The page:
By Greg Hunter’s USAWatchdog.com
Economist John Williams says a recession isn’t on the way–it’s already here. Williams explains, “There are a number of factors here that are showing recession. Number one is industrial production. You can’t ignore industrial production; it is usually used with retail sales in timing formal recessions. It turned down last December, and it generally has not looked up since. You’ve had three out of four quarters in the last year contracting. The numbers that came out for the fourth quarter showed year to year contractions that you never see outside of recessions. This is typical of a formal recession. You are also seeing recession if you look at the housing numbers. They have turned down quarter to quarter for the fourth quarter . . . with housing starts. If you look at the stock market and the S&P 500, the revenues that are being reported for companies . . . revenues for the S&P 500 are falling off quarter to quarter. You never see that outside of a recession. That is a broad measure of economic activity. . . .The Atlanta Fed . . . their GDP number for the fourth quarter has just dropped to .6%. . . . I think it will be negative in the second reporting. With all these factors coming together, I think you will have an early call on a new recession or at least it will be viewed as a new recession in the early part of this new year.”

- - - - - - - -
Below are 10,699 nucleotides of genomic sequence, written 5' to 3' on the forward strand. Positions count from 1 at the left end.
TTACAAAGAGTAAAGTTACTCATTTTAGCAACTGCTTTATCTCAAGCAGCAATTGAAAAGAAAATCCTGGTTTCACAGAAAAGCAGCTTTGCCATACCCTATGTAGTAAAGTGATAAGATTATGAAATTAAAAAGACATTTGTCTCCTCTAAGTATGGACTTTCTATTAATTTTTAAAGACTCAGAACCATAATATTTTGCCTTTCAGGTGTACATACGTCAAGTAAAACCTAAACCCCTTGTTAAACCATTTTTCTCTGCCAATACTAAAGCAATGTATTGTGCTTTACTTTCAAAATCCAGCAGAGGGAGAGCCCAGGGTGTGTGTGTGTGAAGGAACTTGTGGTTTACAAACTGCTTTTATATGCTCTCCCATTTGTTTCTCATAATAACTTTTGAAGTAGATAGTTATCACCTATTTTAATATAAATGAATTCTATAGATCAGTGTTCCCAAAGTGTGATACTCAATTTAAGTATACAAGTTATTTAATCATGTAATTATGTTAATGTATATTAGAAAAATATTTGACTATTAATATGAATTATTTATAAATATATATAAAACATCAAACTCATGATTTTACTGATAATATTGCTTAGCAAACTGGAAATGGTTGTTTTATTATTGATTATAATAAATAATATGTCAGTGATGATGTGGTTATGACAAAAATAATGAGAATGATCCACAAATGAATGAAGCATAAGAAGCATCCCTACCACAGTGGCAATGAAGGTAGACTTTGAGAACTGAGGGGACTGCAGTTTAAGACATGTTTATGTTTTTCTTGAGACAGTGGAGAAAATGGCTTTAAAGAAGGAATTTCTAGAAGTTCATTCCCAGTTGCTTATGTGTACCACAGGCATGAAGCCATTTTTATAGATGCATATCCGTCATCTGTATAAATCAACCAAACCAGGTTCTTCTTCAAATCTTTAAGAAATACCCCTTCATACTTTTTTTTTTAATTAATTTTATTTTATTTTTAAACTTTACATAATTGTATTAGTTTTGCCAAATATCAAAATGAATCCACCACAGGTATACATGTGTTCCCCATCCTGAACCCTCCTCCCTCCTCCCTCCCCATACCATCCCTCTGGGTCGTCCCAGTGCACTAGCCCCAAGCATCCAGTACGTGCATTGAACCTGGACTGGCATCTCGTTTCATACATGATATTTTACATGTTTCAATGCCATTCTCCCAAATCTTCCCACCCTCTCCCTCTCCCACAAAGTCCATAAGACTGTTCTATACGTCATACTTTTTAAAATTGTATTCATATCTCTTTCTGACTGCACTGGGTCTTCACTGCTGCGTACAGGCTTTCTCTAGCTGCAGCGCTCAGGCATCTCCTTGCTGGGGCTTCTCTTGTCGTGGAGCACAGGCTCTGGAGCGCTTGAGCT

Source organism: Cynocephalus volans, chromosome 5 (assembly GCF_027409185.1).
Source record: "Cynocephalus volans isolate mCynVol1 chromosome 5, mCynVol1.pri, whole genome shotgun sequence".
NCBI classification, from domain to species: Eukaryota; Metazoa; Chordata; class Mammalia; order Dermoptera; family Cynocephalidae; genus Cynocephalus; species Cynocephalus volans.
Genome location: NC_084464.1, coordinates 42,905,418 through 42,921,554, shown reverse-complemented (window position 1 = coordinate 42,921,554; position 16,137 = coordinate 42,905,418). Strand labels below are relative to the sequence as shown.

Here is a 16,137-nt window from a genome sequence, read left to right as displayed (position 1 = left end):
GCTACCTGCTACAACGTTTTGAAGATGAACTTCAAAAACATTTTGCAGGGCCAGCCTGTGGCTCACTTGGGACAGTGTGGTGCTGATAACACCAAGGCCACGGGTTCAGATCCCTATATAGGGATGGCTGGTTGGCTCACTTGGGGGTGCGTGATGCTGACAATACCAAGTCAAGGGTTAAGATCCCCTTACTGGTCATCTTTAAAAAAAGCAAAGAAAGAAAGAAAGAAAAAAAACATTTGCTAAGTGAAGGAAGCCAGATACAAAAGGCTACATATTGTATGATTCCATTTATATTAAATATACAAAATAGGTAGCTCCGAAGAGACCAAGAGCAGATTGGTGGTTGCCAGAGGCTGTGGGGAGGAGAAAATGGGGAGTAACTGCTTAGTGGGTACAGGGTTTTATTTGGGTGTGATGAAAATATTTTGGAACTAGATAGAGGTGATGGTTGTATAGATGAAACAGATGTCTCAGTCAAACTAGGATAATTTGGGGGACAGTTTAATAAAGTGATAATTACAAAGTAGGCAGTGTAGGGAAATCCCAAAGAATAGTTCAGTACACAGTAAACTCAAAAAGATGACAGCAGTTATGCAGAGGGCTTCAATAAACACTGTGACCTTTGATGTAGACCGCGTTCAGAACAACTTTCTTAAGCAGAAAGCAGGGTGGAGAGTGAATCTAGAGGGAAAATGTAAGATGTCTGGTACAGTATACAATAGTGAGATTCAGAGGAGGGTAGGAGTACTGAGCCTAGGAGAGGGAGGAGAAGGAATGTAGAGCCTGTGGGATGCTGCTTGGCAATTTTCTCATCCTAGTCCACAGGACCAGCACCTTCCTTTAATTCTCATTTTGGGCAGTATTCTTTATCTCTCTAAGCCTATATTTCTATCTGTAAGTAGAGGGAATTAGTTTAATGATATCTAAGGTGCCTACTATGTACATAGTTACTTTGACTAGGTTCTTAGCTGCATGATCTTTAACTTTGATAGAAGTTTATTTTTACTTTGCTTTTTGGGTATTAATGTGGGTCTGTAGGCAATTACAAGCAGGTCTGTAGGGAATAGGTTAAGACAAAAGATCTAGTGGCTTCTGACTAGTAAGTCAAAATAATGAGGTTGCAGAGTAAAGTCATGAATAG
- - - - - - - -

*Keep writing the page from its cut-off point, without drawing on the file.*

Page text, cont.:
Williams says the main thrust of the Federal Reserve has been to prop up troubled banks that are still in trouble. Williams says, “There is very little the Fed can do now to help the economy. Actually, raising interest rates helps some because they can build a little more profit margin in their lending. . . .But if they run into trouble, if the banking system runs into trouble, they are going to do everything they have to do to keep the system from collapsing. They are going to be providing more liquidity and, if anything, they are going to be lowering interest rates. Along with that, you should see some reversal in the tremendous strength you have been seeing in the dollar. That will start to unwind all the craziness in markets like gold and silver and oil. . . . The reason why you have strength in the dollar is there is expectation here that interest rates are still going higher. The global economy, the global financial system is in enough trouble that the central banks, including in the United States, are going to go back into some sort of salvage operation, which will not mean higher rates in the United States. That will mean a reversal in the dollar’s strength. That is the primary prop behind the dollar, that and the expectation that the U.S. economy is booming along. I can tell you the economy is not booming along.”
Williams says that the Fed is still dealing with the fallout of the 2008 financial meltdown. Williams says, “They are still fighting the instabilities of 2008 that has not played itself out. When it does, they are going to be flooding the system with liquidity. It’s either that or they let the system fail. They decided in 2008 not to let the system fail. As they flood the system with liquidity, you will see weakness in the dollar. You will see a return of inflation domestically. You will see all sorts of other factors rallying such as traditional inflation hedges of gold and silver. If the dollar takes a significant hit, which I expect it will, that also will put upside pressure on oil prices. They did virtually nothing and did not address the things that led to the panic . . . now the economy is turning down anew.”
Join Greg Hunter as he goes one on one with economist John Williams, founder of ShadowStats.com.
(There is much more in the video interview.)